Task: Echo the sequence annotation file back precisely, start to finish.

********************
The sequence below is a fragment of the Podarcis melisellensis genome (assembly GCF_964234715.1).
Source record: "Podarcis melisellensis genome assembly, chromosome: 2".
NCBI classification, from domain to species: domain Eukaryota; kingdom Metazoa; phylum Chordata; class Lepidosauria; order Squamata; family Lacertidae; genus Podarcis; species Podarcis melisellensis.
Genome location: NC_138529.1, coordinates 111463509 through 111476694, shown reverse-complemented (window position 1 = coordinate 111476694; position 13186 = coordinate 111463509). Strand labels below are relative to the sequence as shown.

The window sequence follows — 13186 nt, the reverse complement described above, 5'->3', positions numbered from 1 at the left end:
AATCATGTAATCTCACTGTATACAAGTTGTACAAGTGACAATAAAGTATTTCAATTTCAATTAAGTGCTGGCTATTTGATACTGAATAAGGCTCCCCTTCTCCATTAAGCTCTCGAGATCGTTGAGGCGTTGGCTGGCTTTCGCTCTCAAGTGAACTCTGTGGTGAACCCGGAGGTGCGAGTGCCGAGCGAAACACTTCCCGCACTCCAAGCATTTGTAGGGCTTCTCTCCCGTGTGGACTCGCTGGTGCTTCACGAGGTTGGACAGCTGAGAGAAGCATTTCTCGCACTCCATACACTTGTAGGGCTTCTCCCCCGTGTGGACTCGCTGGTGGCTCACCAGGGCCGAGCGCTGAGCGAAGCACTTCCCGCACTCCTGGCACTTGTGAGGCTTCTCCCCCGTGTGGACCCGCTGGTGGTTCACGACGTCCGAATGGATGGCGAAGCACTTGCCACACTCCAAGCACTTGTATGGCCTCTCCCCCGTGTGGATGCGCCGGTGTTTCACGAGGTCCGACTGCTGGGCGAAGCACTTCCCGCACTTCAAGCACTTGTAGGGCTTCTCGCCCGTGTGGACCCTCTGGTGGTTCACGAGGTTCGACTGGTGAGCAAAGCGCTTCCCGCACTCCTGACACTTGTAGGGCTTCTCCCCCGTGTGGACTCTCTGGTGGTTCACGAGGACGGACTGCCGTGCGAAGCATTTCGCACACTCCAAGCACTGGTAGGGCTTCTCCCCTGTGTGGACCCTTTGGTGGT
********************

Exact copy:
The sequence below is a fragment of the Podarcis melisellensis genome (assembly GCF_964234715.1).
Source record: "Podarcis melisellensis genome assembly, chromosome: 2".
NCBI classification, from domain to species: domain Eukaryota; kingdom Metazoa; phylum Chordata; class Lepidosauria; order Squamata; family Lacertidae; genus Podarcis; species Podarcis melisellensis.
Genome location: NC_138529.1, coordinates 111463509 through 111476694, shown reverse-complemented (window position 1 = coordinate 111476694; position 13186 = coordinate 111463509). Strand labels below are relative to the sequence as shown.

The window sequence follows — 13186 nt, the reverse complement described above, 5'->3', positions numbered from 1 at the left end:
AATCATGTAATCTCACTGTATACAAGTTGTACAAGTGACAATAAAGTATTTCAATTTCAATTAAGTGCTGGCTATTTGATACTGAATAAGGCTCCCCTTCTCCATTAAGCTCTCGAGATCGTTGAGGCGTTGGCTGGCTTTCGCTCTCAAGTGAACTCTGTGGTGAACCCGGAGGTGCGAGTGCCGAGCGAAACACTTCCCGCACTCCAAGCATTTGTAGGGCTTCTCTCCCGTGTGGACTCGCTGGTGCTTCACGAGGTTGGACAGCTGAGAGAAGCATTTCTCGCACTCCATACACTTGTAGGGCTTCTCCCCCGTGTGGACTCGCTGGTGGCTCACCAGGGCCGAGCGCTGAGCGAAGCACTTCCCGCACTCCTGGCACTTGTGAGGCTTCTCCCCCGTGTGGACCCGCTGGTGGTTCACGACGTCCGAATGGATGGCGAAGCACTTGCCACACTCCAAGCACTTGTATGGCCTCTCCCCCGTGTGGATGCGCCGGTGTTTCACGAGGTCCGACTGCTGGGCGAAGCACTTCCCGCACTTCAAGCACTTGTAGGGCTTCTCGCCCGTGTGGACCCTCTGGTGGTTCACGAGGTTCGACTGGTGAGCAAAGCGCTTCCCGCACTCCTGACACTTGTAGGGCTTCTCCCCCGTGTGGACTCTCTGGTGGTTCACGAGGACGGACTGCCGTGCGAAGCATTTCGCACACTCCAAGCACTGGTAGGGCTTCTCCCCTGTGTGGACCCTTTGGTGGT